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Long Beach Airport Garage and Terminal Plans Move Forward

Long Beach Airport Director Mario Rodriguez has been saying all the right things lately regarding the pending terminal and garage improvements, but talk is cheap. Now comes the hard part. Last week, at the Airport Advisory Commission meeting, Mario detailed plans for the parking garage and clarified his vision for the terminal improvements. Things are looking good.

Let's start with the garage. Right now, the airport leases about 2,100 spaces from Boeing in remote Lot D. Boeing is working on selling their land over there, and once that happens, the airport won't be able to use that lot. The original plan was to build a 3,200 space garage on top of a surface lot in the central terminal area, but Mario has decided to cut that into two phases. The first phase will be a 1,900 space garage, and ground should be broken by the end of this year. Once that's done, they will be able to get rid of Lot D entirely.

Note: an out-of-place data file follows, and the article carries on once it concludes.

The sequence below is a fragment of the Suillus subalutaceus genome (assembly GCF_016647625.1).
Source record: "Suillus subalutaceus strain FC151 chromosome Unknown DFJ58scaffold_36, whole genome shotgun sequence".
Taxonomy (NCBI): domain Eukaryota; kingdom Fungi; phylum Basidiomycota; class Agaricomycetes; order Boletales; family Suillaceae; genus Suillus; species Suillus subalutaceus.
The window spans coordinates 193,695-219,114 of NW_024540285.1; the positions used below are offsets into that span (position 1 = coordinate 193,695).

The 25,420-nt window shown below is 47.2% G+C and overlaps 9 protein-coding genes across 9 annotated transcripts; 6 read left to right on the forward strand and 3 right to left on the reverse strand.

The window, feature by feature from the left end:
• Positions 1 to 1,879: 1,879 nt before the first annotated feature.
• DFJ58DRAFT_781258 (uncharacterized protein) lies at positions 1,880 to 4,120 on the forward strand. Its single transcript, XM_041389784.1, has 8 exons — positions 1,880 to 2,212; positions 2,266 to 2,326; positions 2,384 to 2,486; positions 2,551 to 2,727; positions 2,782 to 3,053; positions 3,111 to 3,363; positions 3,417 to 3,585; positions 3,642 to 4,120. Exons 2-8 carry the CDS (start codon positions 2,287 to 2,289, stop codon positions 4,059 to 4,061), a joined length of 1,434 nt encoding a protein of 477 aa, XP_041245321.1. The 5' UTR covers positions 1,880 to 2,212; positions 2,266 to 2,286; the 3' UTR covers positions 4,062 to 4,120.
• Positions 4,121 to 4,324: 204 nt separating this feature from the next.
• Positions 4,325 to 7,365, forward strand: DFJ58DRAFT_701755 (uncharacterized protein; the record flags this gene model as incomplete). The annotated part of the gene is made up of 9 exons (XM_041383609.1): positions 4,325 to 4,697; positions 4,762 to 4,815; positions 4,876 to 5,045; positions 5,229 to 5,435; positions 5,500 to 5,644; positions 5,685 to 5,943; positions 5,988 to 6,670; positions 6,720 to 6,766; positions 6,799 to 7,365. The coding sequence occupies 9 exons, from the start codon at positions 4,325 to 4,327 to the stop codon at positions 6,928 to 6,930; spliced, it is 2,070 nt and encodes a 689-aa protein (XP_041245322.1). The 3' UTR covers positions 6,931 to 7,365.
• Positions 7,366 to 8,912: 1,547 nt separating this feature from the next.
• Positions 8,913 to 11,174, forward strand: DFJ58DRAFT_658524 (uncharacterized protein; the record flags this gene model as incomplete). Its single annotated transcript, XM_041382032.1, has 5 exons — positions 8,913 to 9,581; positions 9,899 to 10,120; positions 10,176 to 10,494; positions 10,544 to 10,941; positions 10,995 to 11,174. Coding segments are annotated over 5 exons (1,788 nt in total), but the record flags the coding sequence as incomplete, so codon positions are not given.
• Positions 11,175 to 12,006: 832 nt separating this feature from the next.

The airport is currently paying more for Lot D than it's making in parking revenue. By their calculations, the debt service on this new garage will be $4.2m annually but it will generate $4.9m in revenue. So they'll actually turn this into a money maker. When passenger traffic grows, they'll build the second phase of the terminal, but that's likely many years out.

Next up was the terminal discussion. There are four areas that need to be improved first:

  • The holdrooms/trailers need to be replaced
  • Restroom facilities need to be improved
  • More and better retail/concessions need to be built
  • A single security checkpoint needs to be created instead of the current split
These will all be addressed in the first round, but they probably won't break ground until the end of next year. That still seems like a ways away to me. The goal here is to have the PFCs be able to pay for the projected $35m terminal improvements. This would help them to keep the costs per enplanement low, and that's what airlines like to see.

These plans finally put the airport terminal improvements on track toward completion. The airlines, especially JetBlue, will be thrilled to have a serviceable facility to serve their customers. And with virtually no projected increase in costs per enplanement, this is a win-win-win for the airlines, the airport, and travelers.

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